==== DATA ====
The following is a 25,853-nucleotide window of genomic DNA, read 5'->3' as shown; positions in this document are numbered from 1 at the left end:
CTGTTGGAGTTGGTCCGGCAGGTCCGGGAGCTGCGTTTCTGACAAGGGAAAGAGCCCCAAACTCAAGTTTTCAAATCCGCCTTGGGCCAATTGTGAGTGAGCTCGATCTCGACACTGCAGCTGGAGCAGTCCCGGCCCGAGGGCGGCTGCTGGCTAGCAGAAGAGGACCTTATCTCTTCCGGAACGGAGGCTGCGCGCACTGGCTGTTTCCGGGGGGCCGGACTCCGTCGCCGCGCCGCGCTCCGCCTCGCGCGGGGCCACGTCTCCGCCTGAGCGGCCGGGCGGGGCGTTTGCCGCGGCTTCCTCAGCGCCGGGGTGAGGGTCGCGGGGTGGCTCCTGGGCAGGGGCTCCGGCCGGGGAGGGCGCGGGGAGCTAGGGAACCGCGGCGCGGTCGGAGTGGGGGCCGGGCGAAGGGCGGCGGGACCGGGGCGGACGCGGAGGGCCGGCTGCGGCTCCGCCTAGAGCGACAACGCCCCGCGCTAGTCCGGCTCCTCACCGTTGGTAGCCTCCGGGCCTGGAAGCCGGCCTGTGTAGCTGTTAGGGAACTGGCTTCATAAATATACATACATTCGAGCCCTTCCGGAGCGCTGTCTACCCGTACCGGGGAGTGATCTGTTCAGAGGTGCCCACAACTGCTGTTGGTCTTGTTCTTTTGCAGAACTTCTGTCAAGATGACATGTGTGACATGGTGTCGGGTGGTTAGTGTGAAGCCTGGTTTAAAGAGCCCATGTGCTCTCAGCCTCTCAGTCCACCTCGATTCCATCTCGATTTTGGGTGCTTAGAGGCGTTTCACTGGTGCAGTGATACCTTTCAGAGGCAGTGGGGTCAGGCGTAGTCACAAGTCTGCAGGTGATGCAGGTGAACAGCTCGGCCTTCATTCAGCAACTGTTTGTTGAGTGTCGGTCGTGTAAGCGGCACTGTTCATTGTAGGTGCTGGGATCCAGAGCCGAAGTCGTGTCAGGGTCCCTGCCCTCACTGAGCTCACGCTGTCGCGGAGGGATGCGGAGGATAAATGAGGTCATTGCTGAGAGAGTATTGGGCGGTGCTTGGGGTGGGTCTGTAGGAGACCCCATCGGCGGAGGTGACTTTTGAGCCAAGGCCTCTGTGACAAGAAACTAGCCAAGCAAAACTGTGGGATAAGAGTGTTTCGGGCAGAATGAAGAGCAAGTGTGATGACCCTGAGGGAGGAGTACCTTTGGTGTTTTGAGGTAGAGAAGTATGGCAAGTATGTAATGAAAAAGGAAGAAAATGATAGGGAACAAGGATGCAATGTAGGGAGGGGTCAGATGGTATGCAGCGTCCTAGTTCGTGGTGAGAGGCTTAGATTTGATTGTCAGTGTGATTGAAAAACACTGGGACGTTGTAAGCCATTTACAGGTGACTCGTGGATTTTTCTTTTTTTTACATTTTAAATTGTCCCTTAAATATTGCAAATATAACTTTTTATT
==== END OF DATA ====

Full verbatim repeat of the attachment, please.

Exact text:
The following is a 25,853-nucleotide window of genomic DNA, read 5'->3' as shown; positions in this document are numbered from 1 at the left end:
CTGTTGGAGTTGGTCCGGCAGGTCCGGGAGCTGCGTTTCTGACAAGGGAAAGAGCCCCAAACTCAAGTTTTCAAATCCGCCTTGGGCCAATTGTGAGTGAGCTCGATCTCGACACTGCAGCTGGAGCAGTCCCGGCCCGAGGGCGGCTGCTGGCTAGCAGAAGAGGACCTTATCTCTTCCGGAACGGAGGCTGCGCGCACTGGCTGTTTCCGGGGGGCCGGACTCCGTCGCCGCGCCGCGCTCCGCCTCGCGCGGGGCCACGTCTCCGCCTGAGCGGCCGGGCGGGGCGTTTGCCGCGGCTTCCTCAGCGCCGGGGTGAGGGTCGCGGGGTGGCTCCTGGGCAGGGGCTCCGGCCGGGGAGGGCGCGGGGAGCTAGGGAACCGCGGCGCGGTCGGAGTGGGGGCCGGGCGAAGGGCGGCGGGACCGGGGCGGACGCGGAGGGCCGGCTGCGGCTCCGCCTAGAGCGACAACGCCCCGCGCTAGTCCGGCTCCTCACCGTTGGTAGCCTCCGGGCCTGGAAGCCGGCCTGTGTAGCTGTTAGGGAACTGGCTTCATAAATATACATACATTCGAGCCCTTCCGGAGCGCTGTCTACCCGTACCGGGGAGTGATCTGTTCAGAGGTGCCCACAACTGCTGTTGGTCTTGTTCTTTTGCAGAACTTCTGTCAAGATGACATGTGTGACATGGTGTCGGGTGGTTAGTGTGAAGCCTGGTTTAAAGAGCCCATGTGCTCTCAGCCTCTCAGTCCACCTCGATTCCATCTCGATTTTGGGTGCTTAGAGGCGTTTCACTGGTGCAGTGATACCTTTCAGAGGCAGTGGGGTCAGGCGTAGTCACAAGTCTGCAGGTGATGCAGGTGAACAGCTCGGCCTTCATTCAGCAACTGTTTGTTGAGTGTCGGTCGTGTAAGCGGCACTGTTCATTGTAGGTGCTGGGATCCAGAGCCGAAGTCGTGTCAGGGTCCCTGCCCTCACTGAGCTCACGCTGTCGCGGAGGGATGCGGAGGATAAATGAGGTCATTGCTGAGAGAGTATTGGGCGGTGCTTGGGGTGGGTCTGTAGGAGACCCCATCGGCGGAGGTGACTTTTGAGCCAAGGCCTCTGTGACAAGAAACTAGCCAAGCAAAACTGTGGGATAAGAGTGTTTCGGGCAGAATGAAGAGCAAGTGTGATGACCCTGAGGGAGGAGTACCTTTGGTGTTTTGAGGTAGAGAAGTATGGCAAGTATGTAATGAAAAAGGAAGAAAATGATAGGGAACAAGGATGCAATGTAGGGAGGGGTCAGATGGTATGCAGCGTCCTAGTTCGTGGTGAGAGGCTTAGATTTGATTGTCAGTGTGATTGAAAAACACTGGGACGTTGTAAGCCATTTACAGGTGACTCGTGGATTTTTCTTTTTTTTACATTTTAAATTGTCCCTTAAATATTGCAAATATAACTTTTTATT